Types of Equipment Leases: Definition, And Explanation of 3 Types


Capital Expenditures are important for the growth and expansion of the company. They require considerable planning, and resources that need to be utilized.

Organizations need to ensure that they are able to finance this particular capital expenditure with relative ease.

Given that companies do not always have sufficient resources to finance these operations internally, they need to arrange for this equipment using an alternate strategy.

The best course of action in this regard is mainly leasing equipment for the company.

Definition of Equipment Lease

An equipment lease can be defined as a contract that is signed between two parties (the owner of the asset, and the user of the asset), to give the right to the user to utilize the asset for a specific time period, against a fixed amount as a return to the owner of the asset.

Equipment leases allow companies to procure their respective assets without worrying about arranging an upfront payment to finance the respective equipment cost.

In typical lease contracts, there are two parties involved: the user of the asset and the owner of the asset.

In exchange for using the asset, the owner gets a certain return, which is basically his incentive to invest in the particular capital asset, on behalf of the company.

There are two main equipment leases: Operating Leases and Capital Leases. Other subcategories of equipment leases include Lease Back Agreement and Trac Lease.

Types of Equipment Lease

1) Operating Lease

Operating Lease is perhaps the most popular category of equipment lease. It allows the user of the asset to utilize it for a time period shorter than the asset’s life.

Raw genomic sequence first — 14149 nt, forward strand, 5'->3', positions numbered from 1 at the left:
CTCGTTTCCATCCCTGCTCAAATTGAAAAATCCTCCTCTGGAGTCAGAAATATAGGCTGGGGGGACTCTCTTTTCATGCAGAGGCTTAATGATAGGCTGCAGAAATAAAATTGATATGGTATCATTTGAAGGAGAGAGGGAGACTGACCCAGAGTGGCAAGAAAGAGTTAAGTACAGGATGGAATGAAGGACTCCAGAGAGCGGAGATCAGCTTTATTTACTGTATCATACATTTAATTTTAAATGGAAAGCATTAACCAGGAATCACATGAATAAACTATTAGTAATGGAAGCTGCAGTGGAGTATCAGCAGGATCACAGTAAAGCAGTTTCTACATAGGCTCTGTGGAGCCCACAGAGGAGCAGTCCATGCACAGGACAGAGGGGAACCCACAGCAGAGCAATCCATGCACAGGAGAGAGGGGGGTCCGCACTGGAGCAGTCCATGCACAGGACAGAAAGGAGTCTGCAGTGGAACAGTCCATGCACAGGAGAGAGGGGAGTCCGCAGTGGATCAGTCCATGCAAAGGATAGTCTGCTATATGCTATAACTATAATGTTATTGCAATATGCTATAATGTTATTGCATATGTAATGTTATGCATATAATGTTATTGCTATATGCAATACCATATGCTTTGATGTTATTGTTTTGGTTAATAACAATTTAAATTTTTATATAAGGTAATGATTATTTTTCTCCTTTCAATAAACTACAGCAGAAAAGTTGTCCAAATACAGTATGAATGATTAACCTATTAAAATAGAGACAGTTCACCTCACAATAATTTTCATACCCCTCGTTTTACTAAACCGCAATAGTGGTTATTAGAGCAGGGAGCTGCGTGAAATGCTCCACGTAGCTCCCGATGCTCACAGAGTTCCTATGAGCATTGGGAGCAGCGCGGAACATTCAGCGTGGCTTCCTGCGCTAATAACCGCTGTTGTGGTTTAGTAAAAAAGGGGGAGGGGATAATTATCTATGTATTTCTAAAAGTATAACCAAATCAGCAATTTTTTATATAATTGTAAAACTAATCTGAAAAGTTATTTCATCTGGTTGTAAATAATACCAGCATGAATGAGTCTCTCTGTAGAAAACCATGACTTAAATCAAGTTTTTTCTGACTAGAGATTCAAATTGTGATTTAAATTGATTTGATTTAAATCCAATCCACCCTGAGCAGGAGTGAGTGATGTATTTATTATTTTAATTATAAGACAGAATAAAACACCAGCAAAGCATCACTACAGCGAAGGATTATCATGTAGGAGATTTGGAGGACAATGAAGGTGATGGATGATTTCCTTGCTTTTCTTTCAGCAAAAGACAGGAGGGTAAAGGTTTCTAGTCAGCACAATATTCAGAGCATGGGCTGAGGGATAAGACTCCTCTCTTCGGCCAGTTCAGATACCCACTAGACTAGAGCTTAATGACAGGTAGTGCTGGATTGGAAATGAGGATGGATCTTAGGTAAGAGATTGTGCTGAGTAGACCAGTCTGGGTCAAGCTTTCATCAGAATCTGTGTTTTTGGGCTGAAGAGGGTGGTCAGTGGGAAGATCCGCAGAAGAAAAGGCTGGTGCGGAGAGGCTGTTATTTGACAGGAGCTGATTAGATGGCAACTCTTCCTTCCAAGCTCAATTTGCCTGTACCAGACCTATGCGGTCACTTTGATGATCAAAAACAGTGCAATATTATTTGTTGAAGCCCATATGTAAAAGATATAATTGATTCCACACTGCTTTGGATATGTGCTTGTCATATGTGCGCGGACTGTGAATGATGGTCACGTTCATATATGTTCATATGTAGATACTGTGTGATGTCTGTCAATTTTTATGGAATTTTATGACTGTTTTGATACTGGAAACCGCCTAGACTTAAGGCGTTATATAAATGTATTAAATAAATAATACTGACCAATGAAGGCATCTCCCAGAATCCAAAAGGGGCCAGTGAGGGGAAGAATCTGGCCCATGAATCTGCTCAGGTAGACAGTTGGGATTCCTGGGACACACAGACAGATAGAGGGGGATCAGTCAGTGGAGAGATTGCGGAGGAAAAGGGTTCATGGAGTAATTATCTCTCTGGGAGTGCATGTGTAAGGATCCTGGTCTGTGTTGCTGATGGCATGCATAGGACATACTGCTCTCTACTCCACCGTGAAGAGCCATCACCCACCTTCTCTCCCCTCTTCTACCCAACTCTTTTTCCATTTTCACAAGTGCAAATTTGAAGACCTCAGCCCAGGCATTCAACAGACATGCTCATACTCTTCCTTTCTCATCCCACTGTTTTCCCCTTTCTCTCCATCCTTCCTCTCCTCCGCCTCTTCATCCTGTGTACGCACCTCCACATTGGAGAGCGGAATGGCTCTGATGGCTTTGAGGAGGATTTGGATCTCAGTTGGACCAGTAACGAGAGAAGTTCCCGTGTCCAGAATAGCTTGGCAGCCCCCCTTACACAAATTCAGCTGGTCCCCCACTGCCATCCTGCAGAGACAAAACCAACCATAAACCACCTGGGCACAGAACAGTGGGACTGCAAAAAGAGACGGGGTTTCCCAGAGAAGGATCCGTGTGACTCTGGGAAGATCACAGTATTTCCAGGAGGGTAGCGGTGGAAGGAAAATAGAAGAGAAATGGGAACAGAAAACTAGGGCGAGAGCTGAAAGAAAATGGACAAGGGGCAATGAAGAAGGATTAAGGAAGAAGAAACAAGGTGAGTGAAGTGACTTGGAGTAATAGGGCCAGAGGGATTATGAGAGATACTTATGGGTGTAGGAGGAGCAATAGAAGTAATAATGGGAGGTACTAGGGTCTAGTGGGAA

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These leases are relatively short-term and mostly expire within a window of 12 months. For an equipment lease, examples of Operating Lease might include transportation vehicles, cold stores, and machinery for order fulfillment.

Under the contract signed under an operating lease, the owner gives the right to the asset user to use the asset for the agreed-upon.

During this timeline, the ownership of the asset tends to remain with the owner of the asset.

In this regard, it is also important to highlight the fact that the asset’s legal ownership stays with the asset’s owner.

The ownership is not transferred, regardless of the user having physical possession of the asset.

The user can cancel equipment extended for usage under the Operating Lease Agreement at any time.

2) Capital Lease

Capital Leases, unlike Operating Leases, are relatively long-term in nature. They are mainly used for equipment that is high-value and is used for a considerable time frame.

In the case of a Capital Lease, the ownership of the asset is also transferred to the user of the asset.

After the end of the lease period, the lessee (user of the asset) also has the option to buy the asset.

Therefore, a lease in this regard is considered a loan that is extended to the lessee, against the equipment purchased.

Examples of equipment that usually involves capital leases include heavy machinery, ship, and plant purchase.

It is also represented as a loan (Long Term Liability in the Financial Statements of the agreement.

3) Lease Back Agreement

A lease Back agreement constitutes the use of an asset leasing back the asset from the buyer of the asset.

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Therefore, in this type of lease, it can be seen that the seller of the asset becomes the lessee, whereas the buyer of the asset becomes the lessor.

Companies mostly do this when they need cash to finance their expenses, and they need to use the equipment too.

Therefore, it is considered a highly useful resource when a company has an asset that can be sold, in exchange for cash.

The contingency in this regard is simply the fact that there is a need to ensure that companies have assets that can be presented for sale.

In the same manner, they should also have a buyer who is interested in agreeing.


Hence, it can be seen that equipment leases can be regarded as an extremely viable resource that can help companies to carry out capital expenditures without having to worry too much about financing.

Even though cumulatively it often costs higher as compared to a lump-sum purchase of the given asset, it saves the organization from an otherwise scenario of a liquidity crunch.